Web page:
finance professor Zhiwu Chen.
But we want corroboration, so we go to
Quicken.com. Enter ATML. Click on Evaluator. Then click on Intrinsic Value. Whaddaya know? Quicken also puts Atmel's value at $30. For yet another opinion, go to
VectorVest. Here you're told that Atmel's value is about $20 per share. The lower number is due to VectorVest's number-crunching software, which uses more strict criteria. In fact, the site makes recommendations based on die-hard value-investing principles.
Judge a Stock by the Company It Keeps
Stocks can have to-die-for valuations and a slew of pundits for fans, but their prices still may languish -- especially if the sector they're in is performing poorly.
ClearStation.com is the best free site on the Web for dissecting sector performance. Working your way through the links from technology to the semiconductor sector, you can scroll through the entire list of chipmakers and look for patterns in how price and volume change over the course of the day. Atmel, it turns out, rose by more than 6.5% last Tuesday, April 10, on unusual volume -- and on a day when semis as a whole dropped by roughly 1.9%. So Atmel bucked the trend, which is a bullish technical sign.
ClearStation.com has other tools you can use to get a technical read on the stock. The technical analysis site
buysellorhold.com says Atmel will tend to underperform both in the short- and long-term. That's contrary to what the fundamental analysis sites -- such as VectorVest.com -- said. buysellorhold.com identified short-term support and resistance levels at $7.63 and $9.38. Some traders use support and resistance information to identify possible buy and sell points. Others place stop orders to automatically trade the stock near the support and resistance levels. Still, as technical indicators go, support and resistance are pretty basic stuff. What we're doing here, remember, is simply getting a good read on how a stock might perform. If you want to delve deeper into technical analysis, head to Web sites for more advanced users such as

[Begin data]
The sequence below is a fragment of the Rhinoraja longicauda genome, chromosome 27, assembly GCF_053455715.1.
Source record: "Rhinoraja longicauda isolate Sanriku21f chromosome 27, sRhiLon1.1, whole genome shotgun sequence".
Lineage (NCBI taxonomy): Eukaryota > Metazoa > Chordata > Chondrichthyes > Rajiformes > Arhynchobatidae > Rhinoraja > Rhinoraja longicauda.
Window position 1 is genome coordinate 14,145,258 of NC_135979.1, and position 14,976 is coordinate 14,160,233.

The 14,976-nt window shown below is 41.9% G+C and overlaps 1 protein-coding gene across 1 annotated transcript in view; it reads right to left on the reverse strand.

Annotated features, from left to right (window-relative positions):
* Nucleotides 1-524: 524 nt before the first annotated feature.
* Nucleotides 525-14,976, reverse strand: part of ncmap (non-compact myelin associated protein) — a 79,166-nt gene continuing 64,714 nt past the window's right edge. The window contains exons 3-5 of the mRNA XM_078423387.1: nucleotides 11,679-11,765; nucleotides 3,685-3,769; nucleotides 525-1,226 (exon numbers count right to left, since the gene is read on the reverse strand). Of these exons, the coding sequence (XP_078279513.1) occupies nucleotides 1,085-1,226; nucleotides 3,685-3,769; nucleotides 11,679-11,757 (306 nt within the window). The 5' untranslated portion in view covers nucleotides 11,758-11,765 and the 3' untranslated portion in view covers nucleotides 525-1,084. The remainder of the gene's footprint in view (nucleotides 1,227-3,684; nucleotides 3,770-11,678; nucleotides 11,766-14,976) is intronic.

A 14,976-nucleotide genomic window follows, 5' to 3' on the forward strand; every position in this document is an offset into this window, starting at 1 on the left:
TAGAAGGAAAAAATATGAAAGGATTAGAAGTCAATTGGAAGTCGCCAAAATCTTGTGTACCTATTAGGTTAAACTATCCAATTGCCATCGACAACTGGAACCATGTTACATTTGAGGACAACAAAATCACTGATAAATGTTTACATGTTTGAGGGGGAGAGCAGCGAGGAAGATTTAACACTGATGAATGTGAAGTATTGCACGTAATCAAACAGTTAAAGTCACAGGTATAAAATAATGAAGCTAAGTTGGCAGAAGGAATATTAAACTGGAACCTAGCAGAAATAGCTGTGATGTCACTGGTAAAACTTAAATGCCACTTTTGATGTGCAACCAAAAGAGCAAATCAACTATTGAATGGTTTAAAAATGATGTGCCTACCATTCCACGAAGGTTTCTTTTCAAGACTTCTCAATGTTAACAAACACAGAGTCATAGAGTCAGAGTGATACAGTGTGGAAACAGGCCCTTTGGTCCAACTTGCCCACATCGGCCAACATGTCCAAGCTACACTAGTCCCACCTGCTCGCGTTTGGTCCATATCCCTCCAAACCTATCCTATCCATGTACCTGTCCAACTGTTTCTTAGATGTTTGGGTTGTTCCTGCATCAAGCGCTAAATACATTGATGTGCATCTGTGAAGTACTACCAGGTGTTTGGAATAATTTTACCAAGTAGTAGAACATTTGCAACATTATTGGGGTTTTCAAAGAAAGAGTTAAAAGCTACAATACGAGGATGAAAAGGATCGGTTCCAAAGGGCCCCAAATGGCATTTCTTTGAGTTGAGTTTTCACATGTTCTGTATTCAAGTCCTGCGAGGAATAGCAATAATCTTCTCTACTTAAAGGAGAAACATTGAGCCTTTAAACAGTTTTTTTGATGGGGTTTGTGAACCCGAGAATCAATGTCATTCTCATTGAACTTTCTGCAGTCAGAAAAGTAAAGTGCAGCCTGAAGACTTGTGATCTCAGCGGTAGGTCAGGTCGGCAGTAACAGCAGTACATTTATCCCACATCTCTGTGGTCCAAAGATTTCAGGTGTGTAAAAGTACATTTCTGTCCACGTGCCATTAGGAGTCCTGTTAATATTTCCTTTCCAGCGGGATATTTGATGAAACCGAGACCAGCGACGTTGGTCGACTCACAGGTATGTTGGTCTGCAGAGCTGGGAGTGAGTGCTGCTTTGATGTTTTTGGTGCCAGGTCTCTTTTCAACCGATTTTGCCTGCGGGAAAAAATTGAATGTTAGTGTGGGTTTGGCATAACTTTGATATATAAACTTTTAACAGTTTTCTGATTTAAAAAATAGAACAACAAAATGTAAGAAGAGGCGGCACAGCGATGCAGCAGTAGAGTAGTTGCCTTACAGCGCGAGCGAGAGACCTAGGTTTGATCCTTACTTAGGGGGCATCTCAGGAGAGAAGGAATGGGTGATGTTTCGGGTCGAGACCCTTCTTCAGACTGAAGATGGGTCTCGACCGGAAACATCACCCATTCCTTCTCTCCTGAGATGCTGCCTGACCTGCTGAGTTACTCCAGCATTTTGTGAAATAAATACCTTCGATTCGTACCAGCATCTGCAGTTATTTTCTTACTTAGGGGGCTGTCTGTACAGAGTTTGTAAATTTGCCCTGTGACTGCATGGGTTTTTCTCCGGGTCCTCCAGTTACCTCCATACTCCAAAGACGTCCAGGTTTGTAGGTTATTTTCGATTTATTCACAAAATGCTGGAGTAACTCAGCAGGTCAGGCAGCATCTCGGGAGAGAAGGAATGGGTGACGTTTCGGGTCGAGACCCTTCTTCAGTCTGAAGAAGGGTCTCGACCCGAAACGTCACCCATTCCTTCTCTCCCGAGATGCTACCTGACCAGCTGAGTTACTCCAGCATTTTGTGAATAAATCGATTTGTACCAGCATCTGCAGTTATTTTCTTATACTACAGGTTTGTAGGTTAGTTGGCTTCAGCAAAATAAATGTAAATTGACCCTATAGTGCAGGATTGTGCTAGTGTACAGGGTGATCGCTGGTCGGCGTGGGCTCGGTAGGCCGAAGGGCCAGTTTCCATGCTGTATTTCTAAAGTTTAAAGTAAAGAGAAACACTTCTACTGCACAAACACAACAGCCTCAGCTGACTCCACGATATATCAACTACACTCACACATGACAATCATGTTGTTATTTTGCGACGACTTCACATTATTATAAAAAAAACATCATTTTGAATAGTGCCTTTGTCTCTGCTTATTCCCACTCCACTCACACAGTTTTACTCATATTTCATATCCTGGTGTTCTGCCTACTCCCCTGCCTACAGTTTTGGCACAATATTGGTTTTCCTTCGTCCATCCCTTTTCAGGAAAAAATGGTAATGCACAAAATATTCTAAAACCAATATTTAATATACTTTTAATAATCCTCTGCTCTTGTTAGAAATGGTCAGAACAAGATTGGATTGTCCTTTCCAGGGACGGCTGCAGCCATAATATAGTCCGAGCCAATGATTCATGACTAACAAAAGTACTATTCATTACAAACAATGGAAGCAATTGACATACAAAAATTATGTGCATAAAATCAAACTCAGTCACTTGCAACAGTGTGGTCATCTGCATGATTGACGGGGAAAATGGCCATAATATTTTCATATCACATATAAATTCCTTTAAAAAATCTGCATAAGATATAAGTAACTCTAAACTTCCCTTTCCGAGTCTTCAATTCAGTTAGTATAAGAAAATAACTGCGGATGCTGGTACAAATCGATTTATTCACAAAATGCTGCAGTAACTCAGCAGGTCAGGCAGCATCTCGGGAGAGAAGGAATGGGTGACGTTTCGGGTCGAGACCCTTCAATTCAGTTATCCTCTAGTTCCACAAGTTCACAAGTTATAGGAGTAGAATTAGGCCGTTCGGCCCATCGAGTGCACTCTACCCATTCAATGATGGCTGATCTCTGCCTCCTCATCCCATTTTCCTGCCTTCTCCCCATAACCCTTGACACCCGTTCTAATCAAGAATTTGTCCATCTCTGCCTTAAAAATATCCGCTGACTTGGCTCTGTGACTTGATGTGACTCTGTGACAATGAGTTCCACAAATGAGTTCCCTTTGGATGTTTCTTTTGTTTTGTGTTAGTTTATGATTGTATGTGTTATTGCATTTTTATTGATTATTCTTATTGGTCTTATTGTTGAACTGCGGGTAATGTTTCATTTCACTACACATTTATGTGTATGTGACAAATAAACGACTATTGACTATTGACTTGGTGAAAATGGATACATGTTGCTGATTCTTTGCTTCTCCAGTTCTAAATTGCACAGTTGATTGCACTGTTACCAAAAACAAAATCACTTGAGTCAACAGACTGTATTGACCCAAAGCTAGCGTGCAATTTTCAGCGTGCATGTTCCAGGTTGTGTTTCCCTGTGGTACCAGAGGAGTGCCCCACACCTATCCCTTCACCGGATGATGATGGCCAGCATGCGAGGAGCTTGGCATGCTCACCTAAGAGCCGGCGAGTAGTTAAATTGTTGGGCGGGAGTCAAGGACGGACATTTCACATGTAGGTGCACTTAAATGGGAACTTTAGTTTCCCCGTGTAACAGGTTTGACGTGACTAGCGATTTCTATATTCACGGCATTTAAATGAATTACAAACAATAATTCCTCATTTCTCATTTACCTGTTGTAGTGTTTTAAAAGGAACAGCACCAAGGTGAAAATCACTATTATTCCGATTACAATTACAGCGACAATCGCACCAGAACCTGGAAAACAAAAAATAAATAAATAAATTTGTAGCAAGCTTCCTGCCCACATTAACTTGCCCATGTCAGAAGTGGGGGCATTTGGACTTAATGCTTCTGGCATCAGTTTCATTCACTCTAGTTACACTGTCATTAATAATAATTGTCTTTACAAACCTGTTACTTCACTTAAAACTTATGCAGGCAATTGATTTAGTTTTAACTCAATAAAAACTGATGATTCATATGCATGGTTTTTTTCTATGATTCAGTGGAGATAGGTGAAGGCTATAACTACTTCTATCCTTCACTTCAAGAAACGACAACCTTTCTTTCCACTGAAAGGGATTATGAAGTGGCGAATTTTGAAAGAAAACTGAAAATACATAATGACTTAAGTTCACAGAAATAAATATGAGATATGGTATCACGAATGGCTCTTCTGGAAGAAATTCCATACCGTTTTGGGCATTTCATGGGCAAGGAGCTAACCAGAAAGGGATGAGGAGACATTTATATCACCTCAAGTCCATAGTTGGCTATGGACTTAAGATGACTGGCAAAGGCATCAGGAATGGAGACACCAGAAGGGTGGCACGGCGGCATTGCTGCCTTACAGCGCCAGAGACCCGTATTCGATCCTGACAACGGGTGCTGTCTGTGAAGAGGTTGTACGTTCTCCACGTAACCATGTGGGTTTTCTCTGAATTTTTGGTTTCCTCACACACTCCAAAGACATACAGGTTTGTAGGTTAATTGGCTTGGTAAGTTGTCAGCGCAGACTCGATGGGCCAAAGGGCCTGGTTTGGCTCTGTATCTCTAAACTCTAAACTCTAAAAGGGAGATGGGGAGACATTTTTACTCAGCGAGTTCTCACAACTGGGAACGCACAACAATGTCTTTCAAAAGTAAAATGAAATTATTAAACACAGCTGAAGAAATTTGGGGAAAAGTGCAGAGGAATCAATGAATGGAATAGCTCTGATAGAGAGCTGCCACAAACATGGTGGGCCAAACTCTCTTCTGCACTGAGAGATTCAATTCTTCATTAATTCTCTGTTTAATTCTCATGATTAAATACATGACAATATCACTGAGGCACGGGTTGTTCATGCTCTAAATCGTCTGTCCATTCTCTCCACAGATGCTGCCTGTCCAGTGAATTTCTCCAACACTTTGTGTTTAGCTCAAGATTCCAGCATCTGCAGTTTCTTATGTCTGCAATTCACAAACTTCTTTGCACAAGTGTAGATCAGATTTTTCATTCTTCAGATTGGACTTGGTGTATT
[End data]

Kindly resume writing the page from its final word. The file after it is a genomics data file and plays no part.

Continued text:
Hard Right Edge and
How Safe Is It?
Now that you've got analyst ratings, price targets from computer modeling software and an understanding of how Atmel's sector performs, there's one last major thing you should know before your work's done: What is the risk of holding this stock both short- and long-term?
RiskGrades gives you a read on the stock's volatility over a period you specify -- say six months or a year. Or you can specify a particular period, such as April 2 to April 6, that was especially volatile, so you can see how your stock performed when the going got tough.
Yes, you also could look at a simple graph of the stock over that period.
BigCharts, for example, lets you call up historical graphs of a stock. The difference is that RiskGrades.com shows you a stock's volatility in relation to the market. Using the site, you can determine whether a stock is apt to be more or less volatile than the market as a whole during the periods you're interested in. Turns out that according to RiskGrades, Atmel pretty much kept its cool, relative to the rest of the market.
So now you have enough information to fill a loose-leaf notebook on Atmel. Is the stock a buy? Should you sell it short? Trade options on it? Alas, it is the policy of this column
to make stock recommendations. So the choice must be yours. However, go through the due diligence steps outlined here, and you can rest assured that it will be an informed choice.
Mark Ingebretsen has written for a wide variety of business and financial publications. Currently he holds no positions in the stocks of companies mentioned in this column. While Ingebretsen cannot provide investment advice or recommendations, he welcomes your feedback and invites you to send it to
TheStreet.com has a revenue-sharing relationship with Amazon.com under which it receives a portion of the revenue from Amazon purchases by customers directed there from TheStreet.com.